United States District Court, S.D. New York
OPINION AND ORDER
PITMAN United States Magistrate Judge
matter is before me on the parties' joint application to
approve their settlement. I held a lengthy settlement
conference in this matter on March 26, 2018 that was attended
by the parties and their counsel. After a settlement was
reached during this conference, all material terms of the
settlement were placed on the record in open court. All
parties have consented to my exercising plenary jurisdiction
pursuant to 28 U.S.C. § 636(c) and the parties requested
an order on the approval of the settlement without written
alleges that he was employed as a kitchen worker from June of
2015 until March 24, 2017 at Cara Mia restaurant that was
owned and operated by defendants. Plaintiff further alleges
that he worked approximately 48 to 52 hours per week and was
paid between $420 and $550 per week for all hours worked.
Plaintiff brings this action under the Fair Labor Standards
Act (the "FLSA"), 29 U.S.C. §§ 201 et
seg., and the New York Labor Law (the "NYLL"), and
seeks to recover unpaid overtime premium pay. Plaintiff also
asserts claims based on the defendants' alleged failure
to provide certain wage notices and statements as required by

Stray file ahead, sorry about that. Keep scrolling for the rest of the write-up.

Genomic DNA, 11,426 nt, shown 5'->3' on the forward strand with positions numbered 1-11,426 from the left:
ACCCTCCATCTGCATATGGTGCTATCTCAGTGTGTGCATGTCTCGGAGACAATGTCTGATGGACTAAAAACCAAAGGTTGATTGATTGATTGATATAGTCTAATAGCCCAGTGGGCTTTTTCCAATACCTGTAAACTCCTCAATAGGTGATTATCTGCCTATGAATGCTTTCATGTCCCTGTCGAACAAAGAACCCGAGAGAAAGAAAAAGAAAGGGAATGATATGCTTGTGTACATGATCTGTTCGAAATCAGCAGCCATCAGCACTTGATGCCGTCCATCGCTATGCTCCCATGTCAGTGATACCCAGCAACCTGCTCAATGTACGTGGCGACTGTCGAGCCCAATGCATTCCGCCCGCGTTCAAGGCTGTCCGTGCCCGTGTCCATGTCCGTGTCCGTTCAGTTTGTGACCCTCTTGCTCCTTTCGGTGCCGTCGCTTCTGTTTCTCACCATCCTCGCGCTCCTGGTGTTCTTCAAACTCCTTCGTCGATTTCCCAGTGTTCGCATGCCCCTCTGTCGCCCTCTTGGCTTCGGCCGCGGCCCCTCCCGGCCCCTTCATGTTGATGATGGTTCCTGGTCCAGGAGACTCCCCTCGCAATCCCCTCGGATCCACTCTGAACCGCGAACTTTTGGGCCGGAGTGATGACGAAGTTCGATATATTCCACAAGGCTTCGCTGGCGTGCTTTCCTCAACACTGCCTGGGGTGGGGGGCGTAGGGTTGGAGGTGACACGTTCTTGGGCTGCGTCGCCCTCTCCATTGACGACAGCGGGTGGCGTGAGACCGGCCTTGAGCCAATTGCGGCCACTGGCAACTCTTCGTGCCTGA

the NYLL. According to plaintiff's damages calculations,
plaintiff estimates he could potentially collect $36, 000 in
total damages, minus attorneys' fees and
contend that plaintiff never worked more than 40 hours per
week during his employment and that he was consistently paid
more than the minimum wage. Defendants provided several time
cards and copies of paychecks that support this claim.
Defendants also contend that plaintiff was provided with
required wage statements and notifications. In response,
plaintiff maintains that defendants' time records were
inaccurate and did not show all hours he actually worked.
presided over the settlement conference between the parties
and their counsel. After a protracted discussion of the
strengths and weaknesses of the parties' respective
positions, the parties agreed to resolve the dispute for a
total settlement of $19, 000 to be paid in three increments -
$6, 333 on June 1, 2018, $6, 333 on July 1, 2018 and $6, 333
on August 1, 2018. The parties also agree that defendants
will furnish plaintiff with a confession of judgment that
will provide that if defendants, after notice, fail to cure
any default in making the installment payments within 15
business days, plaintiff may enter judgment in the amount of
$10, 000 plus the unpaid balance of the settlement amount.
Court approval of an FLSA settlement is appropriate
"when [the settlement] [is] reached as a result of
contested litigation to resolve bona fide
disputes." Johnson v. Brennan, No. 10 Civ.
4712, 2011 WL 4357376, at *12 (S.D.N.Y. Sept. 16, 2011).
"If the proposed settlement reflects a reasonable
compromise over contested issues, the court should approve
the settlement." Id. (citing Lynn's
Food Stores, Inc. v. United States, 679 F.2d 1350, 1353
n. 8 (11th Cir. 1982)).
Agudelo v. E & D LLC, 12 Civ. 960 (HB), 2013 WL